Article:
Mobile service cost in Canada are getting cheaper as data use rise, says the CRTC
Canadian mobile data use climbs as prices continue to decline, said the Canadian Radio-Television and Telecommunications Commission (CRTC) in a new report compiled using data collected through the CRTC-Statistics Canada Quarterly survey, the CRTC annual Facilities Survey and the CRTC annual Pricing Survey.
In the report, the Commission noted that more and more Canadians are switching to larger data packages. Also, mobile wireless data traffic now returns to its upward trend after a temporary drop due to Covid-19 restrictions.
The CRTC pegs Canada’s average monthly mobile data usage at 5.3GB in Q4 2022, an increase of almost 40 per cent year over year.
The report indicates that prices have fallen across the board. On a national level, some high-end data packages have decreased by almost 20 per cent. The CRTC showed that on average, a mobile plan with 5GB of monthly data with unlimited texting and calling has become 10 per cent cheaper since 2019, falling from C$48.81 in 2019 to C$43.81 in 2021.
Newer premium plans appear to have become cheaper as well. For example, the average price for a 10GB mobile plan has dropped by 19 per cent since 2019. Even more encouraging is the pricing for 20GB and 50GB data packages, which fell by 9 per cent and 26 per cent respectively in the same period. The relative cost decrease seen is similar between rural and urban areas.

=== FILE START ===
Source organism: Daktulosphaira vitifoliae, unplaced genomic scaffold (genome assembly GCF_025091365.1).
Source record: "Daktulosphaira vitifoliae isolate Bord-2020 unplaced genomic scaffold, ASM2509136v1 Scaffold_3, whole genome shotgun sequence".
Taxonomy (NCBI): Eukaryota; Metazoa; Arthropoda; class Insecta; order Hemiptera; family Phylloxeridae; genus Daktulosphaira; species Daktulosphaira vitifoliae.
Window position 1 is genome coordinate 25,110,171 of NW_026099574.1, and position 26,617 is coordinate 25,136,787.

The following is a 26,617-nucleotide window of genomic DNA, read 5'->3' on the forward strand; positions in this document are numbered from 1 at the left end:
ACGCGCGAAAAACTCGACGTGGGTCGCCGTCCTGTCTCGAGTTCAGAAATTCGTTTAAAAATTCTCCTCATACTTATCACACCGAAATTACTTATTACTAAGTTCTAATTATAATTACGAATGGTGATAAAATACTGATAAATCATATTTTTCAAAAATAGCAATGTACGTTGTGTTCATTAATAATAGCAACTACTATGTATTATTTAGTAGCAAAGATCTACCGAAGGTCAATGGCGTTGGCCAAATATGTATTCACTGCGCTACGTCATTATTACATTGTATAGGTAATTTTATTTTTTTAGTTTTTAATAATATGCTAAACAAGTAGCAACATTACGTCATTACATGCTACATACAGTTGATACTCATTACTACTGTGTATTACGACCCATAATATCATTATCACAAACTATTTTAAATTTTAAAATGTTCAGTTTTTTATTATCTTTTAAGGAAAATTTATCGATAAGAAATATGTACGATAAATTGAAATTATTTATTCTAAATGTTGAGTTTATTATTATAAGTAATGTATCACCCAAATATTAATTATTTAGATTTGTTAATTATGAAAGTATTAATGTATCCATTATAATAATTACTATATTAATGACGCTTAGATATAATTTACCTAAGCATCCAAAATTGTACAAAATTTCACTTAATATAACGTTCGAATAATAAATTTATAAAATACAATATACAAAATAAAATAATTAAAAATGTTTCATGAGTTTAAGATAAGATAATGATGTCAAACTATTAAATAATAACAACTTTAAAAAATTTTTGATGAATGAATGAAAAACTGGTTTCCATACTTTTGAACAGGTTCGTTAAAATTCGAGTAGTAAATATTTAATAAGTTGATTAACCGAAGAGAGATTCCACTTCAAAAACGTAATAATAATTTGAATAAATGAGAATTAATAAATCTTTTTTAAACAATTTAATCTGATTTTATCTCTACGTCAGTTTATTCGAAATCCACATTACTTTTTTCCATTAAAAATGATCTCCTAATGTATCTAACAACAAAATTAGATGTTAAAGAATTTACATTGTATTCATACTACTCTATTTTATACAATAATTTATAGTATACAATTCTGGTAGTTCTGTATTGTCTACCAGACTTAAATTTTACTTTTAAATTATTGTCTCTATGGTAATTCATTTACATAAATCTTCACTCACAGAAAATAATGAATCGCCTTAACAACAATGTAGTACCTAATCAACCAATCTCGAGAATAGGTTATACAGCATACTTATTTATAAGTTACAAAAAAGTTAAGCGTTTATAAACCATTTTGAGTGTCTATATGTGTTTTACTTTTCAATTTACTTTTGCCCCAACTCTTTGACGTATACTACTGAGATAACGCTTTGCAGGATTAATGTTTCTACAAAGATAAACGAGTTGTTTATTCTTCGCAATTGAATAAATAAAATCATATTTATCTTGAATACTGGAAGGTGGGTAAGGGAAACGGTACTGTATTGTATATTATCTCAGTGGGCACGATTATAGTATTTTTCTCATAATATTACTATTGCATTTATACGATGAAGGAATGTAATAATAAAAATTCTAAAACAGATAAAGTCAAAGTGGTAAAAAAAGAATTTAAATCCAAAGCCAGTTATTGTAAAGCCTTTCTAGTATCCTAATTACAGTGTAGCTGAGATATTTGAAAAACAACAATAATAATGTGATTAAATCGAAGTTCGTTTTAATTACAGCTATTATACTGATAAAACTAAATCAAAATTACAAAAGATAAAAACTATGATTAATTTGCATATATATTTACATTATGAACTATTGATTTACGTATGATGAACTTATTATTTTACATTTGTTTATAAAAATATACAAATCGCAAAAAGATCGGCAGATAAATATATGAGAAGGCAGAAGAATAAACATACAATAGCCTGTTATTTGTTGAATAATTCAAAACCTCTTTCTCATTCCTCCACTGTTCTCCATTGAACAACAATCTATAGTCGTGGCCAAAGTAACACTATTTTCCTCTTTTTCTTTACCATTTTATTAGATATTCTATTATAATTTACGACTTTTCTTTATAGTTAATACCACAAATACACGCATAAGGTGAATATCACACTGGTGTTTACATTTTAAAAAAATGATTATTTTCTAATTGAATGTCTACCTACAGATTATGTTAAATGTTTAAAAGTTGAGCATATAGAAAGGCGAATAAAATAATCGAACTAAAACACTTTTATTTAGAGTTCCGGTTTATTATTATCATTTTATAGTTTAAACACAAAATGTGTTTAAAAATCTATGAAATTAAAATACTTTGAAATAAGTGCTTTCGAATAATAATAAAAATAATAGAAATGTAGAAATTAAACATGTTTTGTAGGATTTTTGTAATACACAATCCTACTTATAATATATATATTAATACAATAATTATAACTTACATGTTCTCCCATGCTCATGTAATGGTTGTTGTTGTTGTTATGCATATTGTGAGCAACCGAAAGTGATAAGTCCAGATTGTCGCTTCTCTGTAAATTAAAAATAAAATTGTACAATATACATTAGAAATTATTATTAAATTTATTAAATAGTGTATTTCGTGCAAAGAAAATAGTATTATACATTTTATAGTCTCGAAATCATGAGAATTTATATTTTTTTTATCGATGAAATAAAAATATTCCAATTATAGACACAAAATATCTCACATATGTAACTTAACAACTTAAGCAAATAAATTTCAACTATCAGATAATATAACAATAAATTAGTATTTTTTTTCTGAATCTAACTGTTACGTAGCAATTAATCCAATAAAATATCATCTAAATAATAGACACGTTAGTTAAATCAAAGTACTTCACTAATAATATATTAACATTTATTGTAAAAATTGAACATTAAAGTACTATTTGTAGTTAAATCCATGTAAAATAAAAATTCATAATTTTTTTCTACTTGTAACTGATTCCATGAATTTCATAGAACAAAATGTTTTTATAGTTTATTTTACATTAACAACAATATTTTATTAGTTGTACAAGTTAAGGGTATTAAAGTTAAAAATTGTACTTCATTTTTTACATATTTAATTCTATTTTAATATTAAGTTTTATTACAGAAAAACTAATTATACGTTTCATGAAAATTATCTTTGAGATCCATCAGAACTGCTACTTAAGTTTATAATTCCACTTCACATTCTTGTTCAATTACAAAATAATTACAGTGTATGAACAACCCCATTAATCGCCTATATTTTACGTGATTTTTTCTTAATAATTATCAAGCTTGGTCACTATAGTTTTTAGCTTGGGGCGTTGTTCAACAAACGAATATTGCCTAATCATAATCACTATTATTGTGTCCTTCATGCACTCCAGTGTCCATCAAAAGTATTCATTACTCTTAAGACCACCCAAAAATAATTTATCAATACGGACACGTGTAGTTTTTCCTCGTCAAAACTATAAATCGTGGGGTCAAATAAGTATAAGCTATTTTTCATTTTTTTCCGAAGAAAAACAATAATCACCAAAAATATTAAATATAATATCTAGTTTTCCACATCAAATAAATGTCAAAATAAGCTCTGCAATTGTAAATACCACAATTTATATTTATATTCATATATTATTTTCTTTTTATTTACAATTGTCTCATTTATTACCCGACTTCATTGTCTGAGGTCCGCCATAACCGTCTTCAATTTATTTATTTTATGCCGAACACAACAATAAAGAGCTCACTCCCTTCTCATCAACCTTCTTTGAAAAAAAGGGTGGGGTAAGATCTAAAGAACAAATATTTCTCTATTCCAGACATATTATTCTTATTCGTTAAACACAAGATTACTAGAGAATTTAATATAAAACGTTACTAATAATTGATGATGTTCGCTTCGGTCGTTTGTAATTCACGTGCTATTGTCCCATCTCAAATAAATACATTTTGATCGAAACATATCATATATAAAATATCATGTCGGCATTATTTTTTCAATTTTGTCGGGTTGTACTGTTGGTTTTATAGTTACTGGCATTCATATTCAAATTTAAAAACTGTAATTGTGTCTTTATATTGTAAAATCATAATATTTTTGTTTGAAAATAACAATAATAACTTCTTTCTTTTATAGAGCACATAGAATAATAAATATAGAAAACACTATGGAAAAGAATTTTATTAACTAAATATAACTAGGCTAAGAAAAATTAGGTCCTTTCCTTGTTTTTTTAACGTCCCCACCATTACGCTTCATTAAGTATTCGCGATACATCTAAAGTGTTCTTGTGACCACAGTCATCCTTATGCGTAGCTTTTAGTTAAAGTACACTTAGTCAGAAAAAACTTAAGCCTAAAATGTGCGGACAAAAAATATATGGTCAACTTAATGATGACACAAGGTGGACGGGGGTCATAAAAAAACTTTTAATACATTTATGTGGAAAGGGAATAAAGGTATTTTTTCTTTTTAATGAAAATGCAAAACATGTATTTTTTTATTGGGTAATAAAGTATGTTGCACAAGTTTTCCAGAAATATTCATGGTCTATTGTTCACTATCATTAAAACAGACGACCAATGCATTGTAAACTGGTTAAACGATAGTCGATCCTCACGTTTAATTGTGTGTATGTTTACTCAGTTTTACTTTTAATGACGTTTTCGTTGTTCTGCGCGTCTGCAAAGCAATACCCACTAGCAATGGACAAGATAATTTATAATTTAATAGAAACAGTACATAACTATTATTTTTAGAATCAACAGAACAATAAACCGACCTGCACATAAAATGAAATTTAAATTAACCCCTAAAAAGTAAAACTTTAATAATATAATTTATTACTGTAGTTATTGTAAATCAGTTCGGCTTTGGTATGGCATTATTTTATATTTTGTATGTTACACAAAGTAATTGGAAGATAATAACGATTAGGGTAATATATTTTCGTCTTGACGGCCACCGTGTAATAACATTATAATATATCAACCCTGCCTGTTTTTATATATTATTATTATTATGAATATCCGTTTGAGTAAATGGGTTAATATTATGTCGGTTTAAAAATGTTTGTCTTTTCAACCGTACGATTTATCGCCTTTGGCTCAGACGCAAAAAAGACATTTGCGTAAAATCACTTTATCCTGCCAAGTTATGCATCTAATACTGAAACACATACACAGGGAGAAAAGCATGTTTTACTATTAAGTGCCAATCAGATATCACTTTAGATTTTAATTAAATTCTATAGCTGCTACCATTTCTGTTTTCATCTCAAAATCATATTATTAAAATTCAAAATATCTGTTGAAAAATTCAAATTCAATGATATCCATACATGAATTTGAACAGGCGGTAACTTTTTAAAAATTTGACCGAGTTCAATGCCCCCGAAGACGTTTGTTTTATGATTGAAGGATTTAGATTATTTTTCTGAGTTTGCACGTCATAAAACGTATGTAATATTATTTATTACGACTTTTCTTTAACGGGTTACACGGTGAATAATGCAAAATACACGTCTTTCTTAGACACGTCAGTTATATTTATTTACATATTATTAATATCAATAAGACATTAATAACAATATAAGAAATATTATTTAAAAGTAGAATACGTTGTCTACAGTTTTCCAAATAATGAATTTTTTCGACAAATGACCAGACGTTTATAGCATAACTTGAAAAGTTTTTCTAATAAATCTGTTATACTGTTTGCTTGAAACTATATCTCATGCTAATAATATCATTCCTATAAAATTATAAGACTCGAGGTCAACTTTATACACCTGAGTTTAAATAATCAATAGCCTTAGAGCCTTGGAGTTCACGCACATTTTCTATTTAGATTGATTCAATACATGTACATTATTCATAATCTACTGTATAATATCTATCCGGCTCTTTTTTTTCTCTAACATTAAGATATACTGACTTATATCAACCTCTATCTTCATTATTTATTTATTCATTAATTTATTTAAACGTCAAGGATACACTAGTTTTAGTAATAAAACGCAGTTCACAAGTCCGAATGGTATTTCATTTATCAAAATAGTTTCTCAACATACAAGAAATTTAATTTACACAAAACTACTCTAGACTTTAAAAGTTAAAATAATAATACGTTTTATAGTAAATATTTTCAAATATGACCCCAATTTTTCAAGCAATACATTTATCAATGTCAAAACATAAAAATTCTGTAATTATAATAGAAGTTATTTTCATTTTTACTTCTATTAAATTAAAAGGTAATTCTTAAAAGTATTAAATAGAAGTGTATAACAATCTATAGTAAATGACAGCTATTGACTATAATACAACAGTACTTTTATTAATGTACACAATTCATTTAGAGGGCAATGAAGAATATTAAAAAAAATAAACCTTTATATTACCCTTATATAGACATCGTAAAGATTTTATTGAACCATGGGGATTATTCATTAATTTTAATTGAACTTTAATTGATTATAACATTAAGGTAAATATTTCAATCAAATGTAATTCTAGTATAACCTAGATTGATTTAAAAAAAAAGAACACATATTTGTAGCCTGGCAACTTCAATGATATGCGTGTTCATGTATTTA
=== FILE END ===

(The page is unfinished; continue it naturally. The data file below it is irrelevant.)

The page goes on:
However, mobile plans with lower data caps have seen a small increase. The average cost of a 1GB data plan has increased slightly since 2019, climbing from C$29.02 to C$30.34. Similarly, the average cost of a talk-only plan increased to C$20.83 per month, a C$0.90 climb since 2019.
Looking at the cost from a broader scope, all popular data plans have seen a significant drop in price compared to 2016 levels.
In terms of coverage, the CRTC reports that 99.7 per cent of Canada has access to LTE mobile signals. Up until as recently as 2017, some communities, like ones in Nunavut, had no LTE services whatsoever. They were finally provided service in 2019.
Still, that last 0.3 per cent represents 109.7k Canadians who are without coverage. An overwhelming majority of them live in rural areas. Additionally, coverage is lower in First Nations reserve areas and along major roads and highways.
But the commission says that its plans to bring LTE coverage to 100 per cent of Canadians are still on track for December 2026. Now that LTE deployment is largely complete, telecommunication service providers have turned their attention to rolling out their respective 5G networks.